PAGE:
Was this the year of the indie? The short answer is yes...if we’re going by the numbers. They’re nimble and able to seize upon trends like a hungry diner on avocado toast. Plus, independent restaurants have the built-in advantage of simply not being linked with chains, a segment that’s seeing pointed ambivalence, particularly from younger consumers.
“There are two restaurant industries: These big public companies aren’t really in the restaurant business anymore. They’re retailers or manufacturers or whatever, but food and service aren’t at the heart of what they do,” Dan Simons, co-owner of Farmers Restaurant Group, which operates top-grossing independent Founding Farmers, recently told Restaurant Business. “Smart independents look at them and say, ‘Those guys are having a hard time and are dying, but I’m not.’”
Proof is in the statistics
The numbers tell the clearest story of indies’ ascendance. The 100 largest full-service chains saw sales grow just 0.8%, while small chains and independent FSRs had 3.3% growth, according to the most recent figures from Technomic. The top 100 limited-service chains reported sales growth of 4.2%, while indies grew 5.8%, according to the researcher.
Those same 100 full-service chains generated $51.6 billion in sales volume. During the same period, indie and small chain FSRs did $172.9 billion in sales, Technomic finds. Top 100 limited-service chain restaurants fared far better, however, logging $195.2 billion in sales volume to $48 billion for small chains and indie LSRs.
Chains hang in there
But don’t hold a funeral for chains just yet. Big restaurant groups typically have something the independents don’t: a steady reservoir of cash that allows them to follow trends and potential innovations.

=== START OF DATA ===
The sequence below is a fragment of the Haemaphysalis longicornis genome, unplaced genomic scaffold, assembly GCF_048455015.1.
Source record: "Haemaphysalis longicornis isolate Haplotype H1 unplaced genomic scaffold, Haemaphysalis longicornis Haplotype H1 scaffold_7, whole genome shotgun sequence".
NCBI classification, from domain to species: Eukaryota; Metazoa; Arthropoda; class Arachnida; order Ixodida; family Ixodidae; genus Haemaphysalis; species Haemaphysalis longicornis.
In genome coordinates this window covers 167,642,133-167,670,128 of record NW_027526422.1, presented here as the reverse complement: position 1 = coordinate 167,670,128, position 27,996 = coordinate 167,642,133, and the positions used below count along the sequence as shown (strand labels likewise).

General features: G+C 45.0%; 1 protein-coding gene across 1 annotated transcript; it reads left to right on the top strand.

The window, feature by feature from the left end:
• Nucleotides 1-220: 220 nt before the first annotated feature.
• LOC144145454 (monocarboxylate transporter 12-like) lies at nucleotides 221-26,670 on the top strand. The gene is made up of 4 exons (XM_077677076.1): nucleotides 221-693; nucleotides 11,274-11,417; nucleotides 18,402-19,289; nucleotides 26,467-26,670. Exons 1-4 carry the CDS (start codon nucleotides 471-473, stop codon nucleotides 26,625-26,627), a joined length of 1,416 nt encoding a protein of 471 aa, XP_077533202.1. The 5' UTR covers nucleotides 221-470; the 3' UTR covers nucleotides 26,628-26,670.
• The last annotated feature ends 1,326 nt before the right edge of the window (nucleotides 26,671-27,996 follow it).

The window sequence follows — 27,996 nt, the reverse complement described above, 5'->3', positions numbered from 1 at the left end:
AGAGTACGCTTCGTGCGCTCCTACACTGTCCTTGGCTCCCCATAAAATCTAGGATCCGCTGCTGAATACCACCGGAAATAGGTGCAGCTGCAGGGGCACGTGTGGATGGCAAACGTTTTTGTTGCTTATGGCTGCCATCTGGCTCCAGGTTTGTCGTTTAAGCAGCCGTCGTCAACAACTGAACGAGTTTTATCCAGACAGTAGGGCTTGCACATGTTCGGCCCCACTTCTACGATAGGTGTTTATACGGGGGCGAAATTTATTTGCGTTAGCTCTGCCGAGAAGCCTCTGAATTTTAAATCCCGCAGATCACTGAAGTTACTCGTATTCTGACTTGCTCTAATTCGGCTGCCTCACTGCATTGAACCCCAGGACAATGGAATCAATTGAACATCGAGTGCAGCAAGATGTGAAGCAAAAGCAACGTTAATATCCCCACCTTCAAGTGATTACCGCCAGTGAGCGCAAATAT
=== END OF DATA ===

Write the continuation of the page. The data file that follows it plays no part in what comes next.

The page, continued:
“Chains are pretty smart,” says Joe Pawlak, managing principal with Technomic. “[But] they have to start being different. The biggest issue with chains today is they all, in the consumers’ minds, are the same.”
That’s part of the reason chains spent much of the year trying not to look like chains. Expanding 15-unit Southern-focused concept Tupelo Honey Cafe launched a cocktail menu specific to its new Denver location (its first restaurant outside of the South) while also rolling out a philanthropic program designed to engage local charities with the restaurant. “We’re not the Tupelo Honey in Denver,” says Tyler Alford, the chain’s VP of operations. “We’re Denver’s Tupelo Honey.”
To steal some of the dining dollars from independents, successful chains are getting back to basics, Pawlak says. But the real savior comes in off-premise—something chains likely have more financial and human resources than indies to implement, he says. Takeout and delivery will likely be how chains regain their footing among the independents, he says. “Fast casual and takeout have done very well,” Pawlak says. “These guys have a big opportunity.”